The state House and Senate agreed Monday to meet later this week to amend legislation designed to give financial help to unionized workers at two hospitals on Maui and one on Lanai.
Those hospitals are awaiting privatization in a deal approved by the Legislature in 2015.
A procedural vote is expected Wednesday. A final vote on the amended version of Senate Bill 2077 could come Friday. Gov. David Ige vetoed the original measure last week, prompting lawmakers to call the special session.
Based on how things have gone so far, nothing is certain. The political maneuverings are taking place in a special session outside of the Legislature’s usual January-to-May meeting time.
Meanwhile, many lawmakers have less than four weeks before they face a primary vote. Most of them are not directly involved in amending the legislation, which is being handled by the leadership in both chambers.
There is also the labor factor at play: Public employee unions are especially powerful in Hawaii, by far one of the most unionized and Democratic Party-controlled states.
Hawaii Health Systems Corp.’s three Maui Region hospitals — Maui Memorial Medical Center, Kula Hospital and Lanai Community Hospital — are being privatized.
“We have no clue — no clue — what we need to do at this point and it’s making us look ridiculous.” — Sen. Donna Mercado Kim
But this is also a power struggle between the executive and legislative branches.
“We have no clue — no clue — what we need to do at this point and it’s making us look ridiculous,” Sen. Donna Mercado Kim said on the floor, before casting her vote against a resolution to extend the special session by adding another recess day Tuesday.
The House passed the resolution unanimously. The Senate voted 16-3 in favor of it.
Along with Kim, Laura Thielen and Sam Slom, the chamber’s lone Republican, voted no. Suzanne Chun Oakland, Donovan Dela Cruz, Will Espero, Les Ihara, Lorraine Inouye, Brian Taniguchi and Glenn Wakai voted “aye, with reservation.”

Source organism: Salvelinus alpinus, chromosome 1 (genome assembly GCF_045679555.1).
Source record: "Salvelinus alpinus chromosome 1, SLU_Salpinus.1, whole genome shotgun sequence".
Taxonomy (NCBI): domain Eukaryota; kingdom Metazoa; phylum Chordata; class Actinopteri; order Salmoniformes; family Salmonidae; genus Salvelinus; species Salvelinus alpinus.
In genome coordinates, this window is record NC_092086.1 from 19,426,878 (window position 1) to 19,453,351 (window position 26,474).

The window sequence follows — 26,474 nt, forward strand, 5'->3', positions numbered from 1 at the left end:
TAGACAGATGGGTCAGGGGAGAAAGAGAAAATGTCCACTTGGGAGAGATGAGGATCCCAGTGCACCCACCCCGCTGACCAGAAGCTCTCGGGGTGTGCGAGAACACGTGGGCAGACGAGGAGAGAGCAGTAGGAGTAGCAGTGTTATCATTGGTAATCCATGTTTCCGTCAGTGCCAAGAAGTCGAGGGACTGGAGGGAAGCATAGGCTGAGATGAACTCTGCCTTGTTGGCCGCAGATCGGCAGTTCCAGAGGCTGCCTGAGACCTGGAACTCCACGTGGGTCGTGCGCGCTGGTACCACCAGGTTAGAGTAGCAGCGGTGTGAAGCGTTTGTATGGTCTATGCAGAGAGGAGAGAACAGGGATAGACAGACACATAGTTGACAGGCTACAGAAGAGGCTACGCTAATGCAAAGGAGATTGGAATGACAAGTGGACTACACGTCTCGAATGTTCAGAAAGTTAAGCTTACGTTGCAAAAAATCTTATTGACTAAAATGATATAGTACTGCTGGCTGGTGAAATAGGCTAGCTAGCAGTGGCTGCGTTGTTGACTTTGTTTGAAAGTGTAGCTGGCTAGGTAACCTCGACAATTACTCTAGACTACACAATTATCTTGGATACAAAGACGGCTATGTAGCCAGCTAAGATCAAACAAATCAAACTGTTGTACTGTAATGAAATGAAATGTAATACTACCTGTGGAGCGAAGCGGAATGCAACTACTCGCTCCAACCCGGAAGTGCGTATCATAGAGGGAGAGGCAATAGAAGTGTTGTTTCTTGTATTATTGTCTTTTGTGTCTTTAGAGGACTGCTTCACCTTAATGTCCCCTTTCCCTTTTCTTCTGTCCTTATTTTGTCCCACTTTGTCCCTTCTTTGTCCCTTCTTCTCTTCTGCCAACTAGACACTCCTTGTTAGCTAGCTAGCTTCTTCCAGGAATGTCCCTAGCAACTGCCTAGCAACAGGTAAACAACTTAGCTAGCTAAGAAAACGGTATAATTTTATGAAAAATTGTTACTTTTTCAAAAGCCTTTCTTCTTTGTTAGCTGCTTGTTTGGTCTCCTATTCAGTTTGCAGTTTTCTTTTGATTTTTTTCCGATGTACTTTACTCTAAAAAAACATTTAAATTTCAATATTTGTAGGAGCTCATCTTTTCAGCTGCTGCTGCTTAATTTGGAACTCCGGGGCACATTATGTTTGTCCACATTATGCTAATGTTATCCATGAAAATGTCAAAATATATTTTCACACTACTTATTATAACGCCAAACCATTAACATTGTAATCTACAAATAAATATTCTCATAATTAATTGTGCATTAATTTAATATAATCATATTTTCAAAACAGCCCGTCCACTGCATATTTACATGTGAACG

Lawmakers are working on an amendment to Senate Bill 2077 that would allow up to $25 million in severance payments to the workers who are at risk of losing their jobs once the state-controlled hospitals transition to private control under Kaiser Permanente.
But the amended bill would not provide special retirement benefits that were in the version lawmakers unanimously passed in May.
House Majority Leader Scott Saiki said Monday, during a break in the floor session, that a compromise bill was necessary to help the workers. United Public Workers contracts are still in effect until June 2017, and the state has been negotiating with the union to settle the matter.
“We realize that the transfer of the hospital to a private entity is a significant move for the workers, and we are trying to mitigate that by providing some sort of relief to them,” said Saiki.
Saiki described the bill as “a neutral pathway” that allows the state to honor its existing union contracts, but also to provide a severance benefit for those who wish to leave the state system.
UPW sued the state over the privatization, leading to the negotiations. The U.S. 9th Circuit Court of Appeals on Friday gave the state and union until July 29 to continue their negotiations “with the goal of reaching a settlement.”